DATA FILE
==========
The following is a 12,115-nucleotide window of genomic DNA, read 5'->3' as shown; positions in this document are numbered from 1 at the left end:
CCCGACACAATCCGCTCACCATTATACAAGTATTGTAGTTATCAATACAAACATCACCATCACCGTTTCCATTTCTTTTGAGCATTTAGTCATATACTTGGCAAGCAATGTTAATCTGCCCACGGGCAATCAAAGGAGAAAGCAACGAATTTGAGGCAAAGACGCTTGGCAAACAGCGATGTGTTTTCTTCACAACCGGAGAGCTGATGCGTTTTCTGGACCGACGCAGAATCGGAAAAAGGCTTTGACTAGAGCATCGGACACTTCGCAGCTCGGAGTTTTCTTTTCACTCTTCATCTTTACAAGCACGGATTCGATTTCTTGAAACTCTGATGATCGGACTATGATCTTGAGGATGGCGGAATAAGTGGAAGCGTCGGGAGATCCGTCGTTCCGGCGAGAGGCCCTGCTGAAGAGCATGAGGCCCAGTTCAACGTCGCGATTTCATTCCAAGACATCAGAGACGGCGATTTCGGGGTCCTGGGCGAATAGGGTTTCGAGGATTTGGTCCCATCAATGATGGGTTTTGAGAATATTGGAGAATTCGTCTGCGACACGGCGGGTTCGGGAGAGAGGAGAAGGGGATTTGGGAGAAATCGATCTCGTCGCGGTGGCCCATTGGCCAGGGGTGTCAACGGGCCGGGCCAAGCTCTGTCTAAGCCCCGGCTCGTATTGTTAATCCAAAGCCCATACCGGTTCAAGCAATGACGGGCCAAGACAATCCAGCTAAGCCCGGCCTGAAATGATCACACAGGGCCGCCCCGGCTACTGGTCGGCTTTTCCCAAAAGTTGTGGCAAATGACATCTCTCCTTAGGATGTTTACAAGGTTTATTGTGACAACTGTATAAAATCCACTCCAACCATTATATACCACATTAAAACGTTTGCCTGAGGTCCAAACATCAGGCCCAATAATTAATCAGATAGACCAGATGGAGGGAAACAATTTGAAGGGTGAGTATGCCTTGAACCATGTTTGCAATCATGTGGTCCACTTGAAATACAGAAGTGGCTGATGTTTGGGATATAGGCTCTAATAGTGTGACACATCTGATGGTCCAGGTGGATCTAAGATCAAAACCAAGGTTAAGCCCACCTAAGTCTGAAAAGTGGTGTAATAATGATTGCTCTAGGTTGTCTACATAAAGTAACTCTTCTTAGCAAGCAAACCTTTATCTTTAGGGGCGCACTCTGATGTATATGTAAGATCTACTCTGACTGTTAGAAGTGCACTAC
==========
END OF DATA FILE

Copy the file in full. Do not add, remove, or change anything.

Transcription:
The following is a 12,115-nucleotide window of genomic DNA, read 5'->3' as shown; positions in this document are numbered from 1 at the left end:
CCCGACACAATCCGCTCACCATTATACAAGTATTGTAGTTATCAATACAAACATCACCATCACCGTTTCCATTTCTTTTGAGCATTTAGTCATATACTTGGCAAGCAATGTTAATCTGCCCACGGGCAATCAAAGGAGAAAGCAACGAATTTGAGGCAAAGACGCTTGGCAAACAGCGATGTGTTTTCTTCACAACCGGAGAGCTGATGCGTTTTCTGGACCGACGCAGAATCGGAAAAAGGCTTTGACTAGAGCATCGGACACTTCGCAGCTCGGAGTTTTCTTTTCACTCTTCATCTTTACAAGCACGGATTCGATTTCTTGAAACTCTGATGATCGGACTATGATCTTGAGGATGGCGGAATAAGTGGAAGCGTCGGGAGATCCGTCGTTCCGGCGAGAGGCCCTGCTGAAGAGCATGAGGCCCAGTTCAACGTCGCGATTTCATTCCAAGACATCAGAGACGGCGATTTCGGGGTCCTGGGCGAATAGGGTTTCGAGGATTTGGTCCCATCAATGATGGGTTTTGAGAATATTGGAGAATTCGTCTGCGACACGGCGGGTTCGGGAGAGAGGAGAAGGGGATTTGGGAGAAATCGATCTCGTCGCGGTGGCCCATTGGCCAGGGGTGTCAACGGGCCGGGCCAAGCTCTGTCTAAGCCCCGGCTCGTATTGTTAATCCAAAGCCCATACCGGTTCAAGCAATGACGGGCCAAGACAATCCAGCTAAGCCCGGCCTGAAATGATCACACAGGGCCGCCCCGGCTACTGGTCGGCTTTTCCCAAAAGTTGTGGCAAATGACATCTCTCCTTAGGATGTTTACAAGGTTTATTGTGACAACTGTATAAAATCCACTCCAACCATTATATACCACATTAAAACGTTTGCCTGAGGTCCAAACATCAGGCCCAATAATTAATCAGATAGACCAGATGGAGGGAAACAATTTGAAGGGTGAGTATGCCTTGAACCATGTTTGCAATCATGTGGTCCACTTGAAATACAGAAGTGGCTGATGTTTGGGATATAGGCTCTAATAGTGTGACACATCTGATGGTCCAGGTGGATCTAAGATCAAAACCAAGGTTAAGCCCACCTAAGTCTGAAAAGTGGTGTAATAATGATTGCTCTAGGTTGTCTACATAAAGTAACTCTTCTTAGCAAGCAAACCTTTATCTTTAGGGGCGCACTCTGATGTATATGTAAGATCTACTCTGACTGTTAGAAGTGCACTAC